Date and provenance
Dendro analysis of the planking and part of a frame has given a clear date:
- Sample BZS00071 tpq. date 1630+/- 8.
- Sample BZN00051 felled in 1638 +/- 9.*
The provenance of the wood was Germany, Nieder Saksen. These dates fit the inscription on a Jacob's staff that was found on the wreck, which reveals a date 1636. One cannon, reportedly salvaged from the wreck by recreational divers, has an inscription of the Admiralty of Amsterdam, fecit in 1639.
* DCCD rapport nr. P:2016001.
Part of the cargo consisted of boxwood (buxus). This is very durable wood used for cabinet or music instruments. The relative big size of the buxus trunks suggest a southern European / North African origin. Part of the cargo was Italian majolica earthware. Some objects found belonged to the inventory of the ship (earthware) and personal belongings of the crew are Dutch. The trunks of boxwood were damaged by the shipworm. If wood or a wooden shipwreck is above the sand, the shipworm is a huge potential threat to the preservation of the wood. The shipworm destroys a shipwreck in relatively short time. Without protection a ship could disappear entirely in a few years time.
A silk dress found buried in the sand by recreational divers in the Wadden Sea is one of the most significant maritime finds ever made. The dress, other items of clothing and day-to-day artifacts such as a comb, books and a pomander, were found by divers in the BZN 17. The dress, which experts say was probably owned by a noblewoman, if not royalty, is in remarkably good condition. Made of silk damask with a pattern of flowers, the dress was probably for everyday use because it does not have silver or gold embroidery. Other items of clothing found under the sand were richly embroidered. All the clothing is of similar size, indicating it belonged to the same woman.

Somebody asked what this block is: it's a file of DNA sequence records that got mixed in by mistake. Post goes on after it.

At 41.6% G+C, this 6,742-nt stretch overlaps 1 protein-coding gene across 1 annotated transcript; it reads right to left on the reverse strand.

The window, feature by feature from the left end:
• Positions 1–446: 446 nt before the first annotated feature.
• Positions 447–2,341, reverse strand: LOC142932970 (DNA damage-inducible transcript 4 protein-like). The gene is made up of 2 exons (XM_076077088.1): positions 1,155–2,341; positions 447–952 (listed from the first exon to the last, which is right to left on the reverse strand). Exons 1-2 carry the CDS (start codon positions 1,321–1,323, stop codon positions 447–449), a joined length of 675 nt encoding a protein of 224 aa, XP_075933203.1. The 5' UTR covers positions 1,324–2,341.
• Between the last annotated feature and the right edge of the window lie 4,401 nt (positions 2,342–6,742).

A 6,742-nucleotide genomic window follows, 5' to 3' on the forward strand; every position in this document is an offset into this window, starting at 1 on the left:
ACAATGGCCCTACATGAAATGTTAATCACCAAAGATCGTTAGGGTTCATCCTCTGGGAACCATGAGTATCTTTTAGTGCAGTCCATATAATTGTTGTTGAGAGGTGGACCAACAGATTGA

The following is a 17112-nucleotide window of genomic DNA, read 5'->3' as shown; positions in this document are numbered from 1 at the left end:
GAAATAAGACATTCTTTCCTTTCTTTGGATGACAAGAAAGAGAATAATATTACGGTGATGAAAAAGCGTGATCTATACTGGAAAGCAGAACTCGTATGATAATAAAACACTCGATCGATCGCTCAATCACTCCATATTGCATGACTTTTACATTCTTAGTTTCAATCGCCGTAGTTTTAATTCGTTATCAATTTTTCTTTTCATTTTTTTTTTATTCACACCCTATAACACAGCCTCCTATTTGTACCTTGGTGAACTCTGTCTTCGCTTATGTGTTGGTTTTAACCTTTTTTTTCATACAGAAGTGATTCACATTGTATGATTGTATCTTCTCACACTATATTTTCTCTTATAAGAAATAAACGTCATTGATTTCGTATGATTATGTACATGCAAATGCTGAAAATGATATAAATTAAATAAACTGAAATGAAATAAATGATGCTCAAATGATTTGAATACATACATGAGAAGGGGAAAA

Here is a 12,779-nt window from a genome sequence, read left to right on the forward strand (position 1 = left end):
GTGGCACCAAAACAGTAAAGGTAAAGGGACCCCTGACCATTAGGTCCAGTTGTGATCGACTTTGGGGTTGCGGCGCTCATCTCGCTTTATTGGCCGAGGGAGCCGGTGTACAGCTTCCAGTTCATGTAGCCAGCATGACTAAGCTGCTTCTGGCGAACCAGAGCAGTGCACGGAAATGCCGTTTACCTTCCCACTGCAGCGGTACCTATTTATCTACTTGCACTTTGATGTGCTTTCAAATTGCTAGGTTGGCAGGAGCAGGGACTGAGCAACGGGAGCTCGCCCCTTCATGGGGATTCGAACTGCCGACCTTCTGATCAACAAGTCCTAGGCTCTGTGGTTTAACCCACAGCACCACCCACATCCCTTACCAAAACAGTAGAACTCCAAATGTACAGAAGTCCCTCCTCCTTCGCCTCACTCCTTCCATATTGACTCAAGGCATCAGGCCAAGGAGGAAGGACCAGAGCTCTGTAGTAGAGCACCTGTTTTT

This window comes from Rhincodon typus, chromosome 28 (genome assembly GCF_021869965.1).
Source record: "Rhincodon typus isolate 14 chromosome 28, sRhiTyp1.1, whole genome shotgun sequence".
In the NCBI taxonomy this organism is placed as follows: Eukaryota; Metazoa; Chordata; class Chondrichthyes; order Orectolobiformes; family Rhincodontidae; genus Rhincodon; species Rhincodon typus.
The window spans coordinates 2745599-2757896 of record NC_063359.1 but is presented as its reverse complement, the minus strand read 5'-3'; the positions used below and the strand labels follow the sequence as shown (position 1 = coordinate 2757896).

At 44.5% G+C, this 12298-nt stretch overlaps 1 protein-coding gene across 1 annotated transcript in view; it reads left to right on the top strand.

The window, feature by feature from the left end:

A leather book cover
The BZN 17 has already produced remarkable finds. Divers have reported to have found a chest with books. The books itself were destroyed before experts could examine them. Only a leather cover remains, which is very important and intriguing because it carries the coat of arms of the British king Charles I from the House of Stuart. This is direct evidence that at least part of the cargo belonged to someone who was close to the English royal family, the Stuarts.
Armed merchantman. A straetvaarder, pinas or fluyt. Dutch built.
The original name is unknown. The object name is Burgzand Noord 17 (BZN 17)
Dendro analysis (DCCD P:2016001) and construction features make it probable that it was a Dutch ship built between ca. 1640-1650.
Site dimensions are 40 m. x 20 m.
Armament: at least 5 cannons were reported salvaged. One cannon is reported to be from this wreck. The other four have disappeared.
The ship is well preserved to the uppermost main deck. Most of the ship and hull seem to be well preserved in the sand.
The sea bed in the Burgzand area is very dynamic. Erosion is the enemy of wooden wrecks. Wrecks appear from under the sand. When they are exposed wooden parts decay quickly because of the shipworm.
- Brenk, S. van den & M.R. Manders, 2014: Monitoring Scheepswrakken Burgzand Noord Periode 1998-2013, Periplus Archaeomore/RCE Rapport 13-A031, Amsterdam.
- Manders, M.R., 2018: Preserving a layered history of the Western Wadden Sea. Managing an underwater cultural heritage resource, Amersfoort.
- Vos, A. 2012: Onderwaterarcheologie op de Rede van Texel, Amersfoort.
- Blog pages from the Maritime Programme (In Dutch).